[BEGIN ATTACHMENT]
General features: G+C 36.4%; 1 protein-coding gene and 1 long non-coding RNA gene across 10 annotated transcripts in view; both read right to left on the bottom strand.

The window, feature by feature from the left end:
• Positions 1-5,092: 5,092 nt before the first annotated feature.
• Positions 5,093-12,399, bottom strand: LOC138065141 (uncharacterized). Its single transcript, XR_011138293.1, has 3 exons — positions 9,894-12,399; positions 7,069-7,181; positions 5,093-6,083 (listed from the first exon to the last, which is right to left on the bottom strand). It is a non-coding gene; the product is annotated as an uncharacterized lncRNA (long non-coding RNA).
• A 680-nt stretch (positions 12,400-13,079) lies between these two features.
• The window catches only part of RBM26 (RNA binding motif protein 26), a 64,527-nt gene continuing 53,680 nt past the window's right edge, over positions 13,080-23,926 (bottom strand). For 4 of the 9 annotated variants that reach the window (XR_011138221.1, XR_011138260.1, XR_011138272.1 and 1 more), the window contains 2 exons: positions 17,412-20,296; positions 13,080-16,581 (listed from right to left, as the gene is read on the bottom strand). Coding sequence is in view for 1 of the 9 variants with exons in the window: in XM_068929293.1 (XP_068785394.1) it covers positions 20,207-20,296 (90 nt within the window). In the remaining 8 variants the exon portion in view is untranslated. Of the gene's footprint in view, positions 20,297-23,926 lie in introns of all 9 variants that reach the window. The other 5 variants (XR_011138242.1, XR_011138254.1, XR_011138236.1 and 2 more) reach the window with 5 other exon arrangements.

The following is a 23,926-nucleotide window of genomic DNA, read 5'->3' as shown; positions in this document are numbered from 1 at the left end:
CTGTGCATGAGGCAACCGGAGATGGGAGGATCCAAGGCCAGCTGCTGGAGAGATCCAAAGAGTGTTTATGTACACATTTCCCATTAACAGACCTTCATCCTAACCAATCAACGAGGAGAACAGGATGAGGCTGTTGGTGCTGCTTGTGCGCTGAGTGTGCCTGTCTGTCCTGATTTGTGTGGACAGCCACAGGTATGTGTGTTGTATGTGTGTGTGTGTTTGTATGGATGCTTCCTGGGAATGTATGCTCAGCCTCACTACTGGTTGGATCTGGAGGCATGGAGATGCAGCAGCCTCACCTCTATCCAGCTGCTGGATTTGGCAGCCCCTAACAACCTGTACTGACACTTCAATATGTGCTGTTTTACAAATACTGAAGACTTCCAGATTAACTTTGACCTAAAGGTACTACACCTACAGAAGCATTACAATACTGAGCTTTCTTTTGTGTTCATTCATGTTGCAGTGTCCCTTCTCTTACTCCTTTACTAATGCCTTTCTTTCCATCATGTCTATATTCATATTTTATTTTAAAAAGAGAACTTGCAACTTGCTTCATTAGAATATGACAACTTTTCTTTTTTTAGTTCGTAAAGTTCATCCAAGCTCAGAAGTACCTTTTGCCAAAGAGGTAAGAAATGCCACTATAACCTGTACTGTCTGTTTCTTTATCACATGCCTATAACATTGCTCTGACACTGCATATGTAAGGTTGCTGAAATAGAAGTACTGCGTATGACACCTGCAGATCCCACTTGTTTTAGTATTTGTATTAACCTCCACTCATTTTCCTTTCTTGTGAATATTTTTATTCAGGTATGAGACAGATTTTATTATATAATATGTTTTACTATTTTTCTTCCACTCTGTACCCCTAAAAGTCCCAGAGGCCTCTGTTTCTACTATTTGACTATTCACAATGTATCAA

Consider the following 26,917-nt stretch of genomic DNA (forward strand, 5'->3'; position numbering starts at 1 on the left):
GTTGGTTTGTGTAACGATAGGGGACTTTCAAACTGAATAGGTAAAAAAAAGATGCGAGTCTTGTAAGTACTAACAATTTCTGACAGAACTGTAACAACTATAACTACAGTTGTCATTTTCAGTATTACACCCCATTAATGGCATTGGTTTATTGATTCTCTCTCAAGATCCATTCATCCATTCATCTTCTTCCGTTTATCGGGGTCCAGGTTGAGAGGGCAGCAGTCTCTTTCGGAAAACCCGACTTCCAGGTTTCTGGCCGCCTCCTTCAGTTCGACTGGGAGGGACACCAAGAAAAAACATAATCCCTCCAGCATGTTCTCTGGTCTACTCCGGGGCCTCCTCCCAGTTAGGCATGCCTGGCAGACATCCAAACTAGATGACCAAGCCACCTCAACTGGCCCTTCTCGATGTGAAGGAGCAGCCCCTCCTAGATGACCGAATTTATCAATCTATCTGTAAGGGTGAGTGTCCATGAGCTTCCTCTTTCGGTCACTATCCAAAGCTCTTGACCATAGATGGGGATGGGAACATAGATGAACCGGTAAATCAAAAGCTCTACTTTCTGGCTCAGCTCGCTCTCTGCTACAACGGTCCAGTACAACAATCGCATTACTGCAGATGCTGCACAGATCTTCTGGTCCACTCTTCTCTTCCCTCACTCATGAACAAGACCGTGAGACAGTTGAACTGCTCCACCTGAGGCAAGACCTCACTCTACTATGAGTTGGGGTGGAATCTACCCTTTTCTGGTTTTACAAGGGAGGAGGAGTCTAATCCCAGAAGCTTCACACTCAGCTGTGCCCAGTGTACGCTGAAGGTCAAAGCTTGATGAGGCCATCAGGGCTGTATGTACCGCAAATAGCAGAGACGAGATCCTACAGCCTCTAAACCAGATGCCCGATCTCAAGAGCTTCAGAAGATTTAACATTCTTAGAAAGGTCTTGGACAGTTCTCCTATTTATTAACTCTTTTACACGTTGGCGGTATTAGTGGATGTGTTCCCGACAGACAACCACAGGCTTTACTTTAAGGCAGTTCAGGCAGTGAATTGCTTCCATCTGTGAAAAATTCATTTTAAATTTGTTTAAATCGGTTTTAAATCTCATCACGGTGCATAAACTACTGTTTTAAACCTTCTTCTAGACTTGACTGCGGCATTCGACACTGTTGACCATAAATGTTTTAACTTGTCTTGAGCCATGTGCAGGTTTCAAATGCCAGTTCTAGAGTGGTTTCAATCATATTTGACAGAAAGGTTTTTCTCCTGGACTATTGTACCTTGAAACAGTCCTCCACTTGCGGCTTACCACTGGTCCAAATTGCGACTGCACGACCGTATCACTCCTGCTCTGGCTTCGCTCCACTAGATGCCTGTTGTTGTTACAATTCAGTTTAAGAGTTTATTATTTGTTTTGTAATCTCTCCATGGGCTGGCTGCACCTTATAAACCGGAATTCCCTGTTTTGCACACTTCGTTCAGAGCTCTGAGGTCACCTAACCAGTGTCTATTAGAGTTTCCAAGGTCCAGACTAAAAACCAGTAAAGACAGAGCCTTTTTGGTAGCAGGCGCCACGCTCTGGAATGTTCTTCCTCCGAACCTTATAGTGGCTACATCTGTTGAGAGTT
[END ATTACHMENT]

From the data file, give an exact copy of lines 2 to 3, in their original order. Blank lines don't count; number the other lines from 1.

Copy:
The window, feature by feature from the left end:
• Positions 1-5,092: 5,092 nt before the first annotated feature.